Tuesday, August 24, 2010

Reading with Momma

Do you know who PD Eastman is?

Who wrote Are You My Mother?

If your answer the the first question was 'no' and the second 'Dr. Seuss', you are wrong, but not alone. I always think that, too. I have to actually SEE the book to remember that it is Eastman.

Poor Mr. Eastman - I bet that happened to him a lot. Imagine cocktail parties -

Man with drink: So what do you do?

Mr. Eastman: I write children's books.

Man: I have kids. What've you written?

Mr. Eastman: Do you know Are You My Mother?

Man: Yeah, but that's Seuss.

Mr. Eastman: sigh

Since I am timid around strangers, I wouldn't have argued with him, but I probably would have walked off thinking, "What a whackaloon".

He also wrote Go, Dog, Go!, which I also always misidentify as being a Dr. Seuss book.

Are You My Mother was one of my favorite books when I was a tot. I can remember Momma reading it to me at bedtime. I can still dredge up a giggle thinking of "You are NOT my mother, you are a SNORT!" I loved, loved, LOVED being read to. Momma was a busy lady - a divorced working mom who kept an immaculate house, cooked a real dinner every night and never, ever made me feel that I was ANYTHING but treasured, important and adored and that she had all the time in the world for me and my problems. That is an amazing thing - I had a husband who was a very involved father, we went out to eat all the time, I kept house like a wolverine and I STILL regularly threatened to abandon The Child at a highway rest stop.

Looking back on it, the most amazing thing about our bedtime reading sessions was how interested and involved Momma seemed in the stories. Why, she seemed as fascinated with those stories as I was. As a parent who regularly dreamt of hunting down the Berenstain bears with a shotgun, I appreciate her acting skills. I guess that it got more interesting when I graduated to 'chapter books'. I could read from the age of 4 thanks to the bully that was the daughter of my babysitter - she came home from school every day and conducted class - a mixture of boot camp and Catholic school (or is that redundant?). Math is still a foreign language to me, but the reading stuck, somehow. But even though I could, and did, read for myself, there was something indescribably cozy and comforting about cuddling up with Momma and hearing her reading about Heidi and her grandfather, or Anne getting into scrapes, or even the insufferable Rebecca and her everlasting cheeriness (always less believable next to Anne's sincerity and very real flaws).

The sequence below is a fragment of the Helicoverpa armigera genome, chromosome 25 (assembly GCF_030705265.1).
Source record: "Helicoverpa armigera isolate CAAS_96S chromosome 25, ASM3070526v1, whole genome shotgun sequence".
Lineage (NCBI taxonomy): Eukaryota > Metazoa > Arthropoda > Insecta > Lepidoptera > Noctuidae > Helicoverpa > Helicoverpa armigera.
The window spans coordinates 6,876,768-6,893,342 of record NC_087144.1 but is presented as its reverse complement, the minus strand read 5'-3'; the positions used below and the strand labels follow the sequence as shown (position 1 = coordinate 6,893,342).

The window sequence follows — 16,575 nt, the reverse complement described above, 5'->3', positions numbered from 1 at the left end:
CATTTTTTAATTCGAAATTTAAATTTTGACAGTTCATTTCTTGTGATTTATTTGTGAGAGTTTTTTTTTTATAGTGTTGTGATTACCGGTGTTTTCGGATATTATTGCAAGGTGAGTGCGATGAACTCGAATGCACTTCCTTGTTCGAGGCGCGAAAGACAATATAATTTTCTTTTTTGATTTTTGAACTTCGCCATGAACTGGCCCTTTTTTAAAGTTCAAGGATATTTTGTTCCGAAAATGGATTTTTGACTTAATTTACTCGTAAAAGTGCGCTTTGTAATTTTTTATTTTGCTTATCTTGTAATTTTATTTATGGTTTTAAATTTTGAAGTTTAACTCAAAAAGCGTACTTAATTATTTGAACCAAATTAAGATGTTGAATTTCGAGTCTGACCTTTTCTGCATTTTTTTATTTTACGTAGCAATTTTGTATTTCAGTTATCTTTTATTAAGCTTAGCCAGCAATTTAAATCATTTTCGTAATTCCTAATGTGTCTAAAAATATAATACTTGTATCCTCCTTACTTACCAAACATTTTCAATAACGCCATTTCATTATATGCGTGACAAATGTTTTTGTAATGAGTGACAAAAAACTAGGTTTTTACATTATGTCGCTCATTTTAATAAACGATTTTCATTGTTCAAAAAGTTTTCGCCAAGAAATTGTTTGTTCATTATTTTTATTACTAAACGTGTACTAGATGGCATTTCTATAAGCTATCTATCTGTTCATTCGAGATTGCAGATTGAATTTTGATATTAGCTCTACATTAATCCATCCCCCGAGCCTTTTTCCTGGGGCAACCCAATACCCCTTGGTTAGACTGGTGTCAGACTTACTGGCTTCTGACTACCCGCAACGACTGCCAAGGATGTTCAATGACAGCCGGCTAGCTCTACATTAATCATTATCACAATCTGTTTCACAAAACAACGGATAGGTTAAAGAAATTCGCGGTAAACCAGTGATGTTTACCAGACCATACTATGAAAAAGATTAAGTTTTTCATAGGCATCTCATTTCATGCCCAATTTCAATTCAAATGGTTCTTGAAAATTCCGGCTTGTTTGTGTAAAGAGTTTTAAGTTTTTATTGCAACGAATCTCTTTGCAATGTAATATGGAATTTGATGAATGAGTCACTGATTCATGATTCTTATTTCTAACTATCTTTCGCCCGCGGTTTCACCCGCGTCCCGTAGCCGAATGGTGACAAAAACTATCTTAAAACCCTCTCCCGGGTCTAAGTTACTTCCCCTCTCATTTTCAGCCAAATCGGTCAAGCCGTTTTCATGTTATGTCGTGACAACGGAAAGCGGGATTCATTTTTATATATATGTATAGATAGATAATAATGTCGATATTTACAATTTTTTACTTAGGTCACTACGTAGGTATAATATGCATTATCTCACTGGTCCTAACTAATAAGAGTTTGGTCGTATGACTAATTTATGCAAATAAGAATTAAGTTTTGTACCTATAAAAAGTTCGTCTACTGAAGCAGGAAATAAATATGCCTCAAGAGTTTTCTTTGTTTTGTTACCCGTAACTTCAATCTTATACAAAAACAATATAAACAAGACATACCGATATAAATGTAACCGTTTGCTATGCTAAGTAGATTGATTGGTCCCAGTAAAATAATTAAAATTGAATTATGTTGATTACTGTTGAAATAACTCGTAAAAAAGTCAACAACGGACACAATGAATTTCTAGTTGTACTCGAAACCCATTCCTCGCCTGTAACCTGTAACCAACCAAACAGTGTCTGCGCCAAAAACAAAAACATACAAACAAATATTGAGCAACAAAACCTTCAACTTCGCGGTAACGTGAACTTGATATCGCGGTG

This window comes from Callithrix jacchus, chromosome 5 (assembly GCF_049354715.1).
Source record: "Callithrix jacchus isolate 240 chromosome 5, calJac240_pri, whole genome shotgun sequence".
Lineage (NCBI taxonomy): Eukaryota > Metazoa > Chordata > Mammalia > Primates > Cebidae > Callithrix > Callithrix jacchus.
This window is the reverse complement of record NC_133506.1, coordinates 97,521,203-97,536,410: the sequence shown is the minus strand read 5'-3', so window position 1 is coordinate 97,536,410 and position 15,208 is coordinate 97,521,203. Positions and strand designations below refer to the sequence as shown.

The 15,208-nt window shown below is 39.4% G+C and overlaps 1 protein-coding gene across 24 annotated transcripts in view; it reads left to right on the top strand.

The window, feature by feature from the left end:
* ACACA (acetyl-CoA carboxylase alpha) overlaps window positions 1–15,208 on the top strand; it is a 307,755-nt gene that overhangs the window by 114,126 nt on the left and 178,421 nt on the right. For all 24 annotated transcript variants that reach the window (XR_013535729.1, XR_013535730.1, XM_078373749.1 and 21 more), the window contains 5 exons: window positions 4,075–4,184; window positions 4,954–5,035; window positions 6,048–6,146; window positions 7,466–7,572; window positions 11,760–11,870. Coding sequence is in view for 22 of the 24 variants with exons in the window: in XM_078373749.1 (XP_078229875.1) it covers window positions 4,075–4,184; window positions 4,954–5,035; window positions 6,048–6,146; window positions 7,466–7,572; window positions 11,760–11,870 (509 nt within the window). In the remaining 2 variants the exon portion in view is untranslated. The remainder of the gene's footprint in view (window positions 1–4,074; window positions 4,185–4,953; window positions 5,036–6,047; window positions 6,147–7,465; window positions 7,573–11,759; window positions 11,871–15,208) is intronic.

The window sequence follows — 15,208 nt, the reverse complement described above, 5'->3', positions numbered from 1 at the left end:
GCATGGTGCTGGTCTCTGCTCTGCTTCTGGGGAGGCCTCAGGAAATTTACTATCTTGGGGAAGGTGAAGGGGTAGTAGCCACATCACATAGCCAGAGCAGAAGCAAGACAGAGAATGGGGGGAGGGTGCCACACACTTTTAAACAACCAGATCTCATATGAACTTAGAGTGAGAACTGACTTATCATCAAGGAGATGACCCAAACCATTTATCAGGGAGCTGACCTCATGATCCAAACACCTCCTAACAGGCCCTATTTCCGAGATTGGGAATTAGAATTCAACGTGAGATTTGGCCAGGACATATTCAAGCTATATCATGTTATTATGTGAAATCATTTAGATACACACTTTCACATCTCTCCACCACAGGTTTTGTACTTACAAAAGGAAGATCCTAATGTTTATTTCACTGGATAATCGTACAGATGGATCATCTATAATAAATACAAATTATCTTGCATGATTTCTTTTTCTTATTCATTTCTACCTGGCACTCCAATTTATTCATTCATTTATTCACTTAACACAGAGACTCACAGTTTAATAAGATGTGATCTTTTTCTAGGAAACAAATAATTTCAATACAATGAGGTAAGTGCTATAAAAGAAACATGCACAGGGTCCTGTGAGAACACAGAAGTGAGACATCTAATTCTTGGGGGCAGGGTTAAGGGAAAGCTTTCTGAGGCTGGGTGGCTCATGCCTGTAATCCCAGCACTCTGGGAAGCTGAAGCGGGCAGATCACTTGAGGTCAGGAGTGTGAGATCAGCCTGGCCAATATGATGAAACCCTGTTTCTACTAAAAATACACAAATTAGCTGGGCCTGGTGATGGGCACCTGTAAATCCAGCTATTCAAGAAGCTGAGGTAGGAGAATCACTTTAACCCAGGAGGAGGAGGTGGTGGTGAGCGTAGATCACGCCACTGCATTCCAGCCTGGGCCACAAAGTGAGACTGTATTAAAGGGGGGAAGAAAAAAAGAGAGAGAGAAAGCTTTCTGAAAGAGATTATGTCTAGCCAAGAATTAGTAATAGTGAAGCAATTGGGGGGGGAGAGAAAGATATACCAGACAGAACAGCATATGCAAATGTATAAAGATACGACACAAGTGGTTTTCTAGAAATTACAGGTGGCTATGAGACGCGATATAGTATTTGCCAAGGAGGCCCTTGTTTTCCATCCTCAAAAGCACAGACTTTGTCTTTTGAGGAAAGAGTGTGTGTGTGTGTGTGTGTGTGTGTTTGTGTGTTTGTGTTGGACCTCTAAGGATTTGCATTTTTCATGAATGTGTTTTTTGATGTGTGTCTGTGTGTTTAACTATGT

I always feel like I was a terrible mother when I compare myself to Momma, but I did read to The Child at least. She loved Frog and Toad and the aforementioned Bears. I traumatized her with the Narnia Chronicles - all was magic and charm until The Last Battle. She actually weathered the 'crucifixion' better than I did (I was awash, as I always am when I read it), but she was done in by the fact that Susan doesn't join them in Aslan's land. She was inconsolable and not much comforted by my theory that it only says that Susan didn't join them THEN. Later, I propounded, when she is READY, she'll surely join them. She now shares this hypothesis (I don't think she could bear not to). She grew up surrounded by books, seeing adults devote time (sometimes TOO much) to reading and talk of books and ideas. Now she's a wonderful writer, with an amazing vocabulary and a wicked sense of humor. I can't take the credit for those things, but I suspect the C.S. Lewis, Arnold Lobel and even those damned Berenstain people CAN.

P.S. I just looked it up my other favorite "Seuss" book Put Me in the Zoo....by Robert Lopshire. Cripes, do I like Dr. Seuss at all?

Thursday, August 12, 2010

What I Did For Love

(Extra points for the first one to ID the title reference)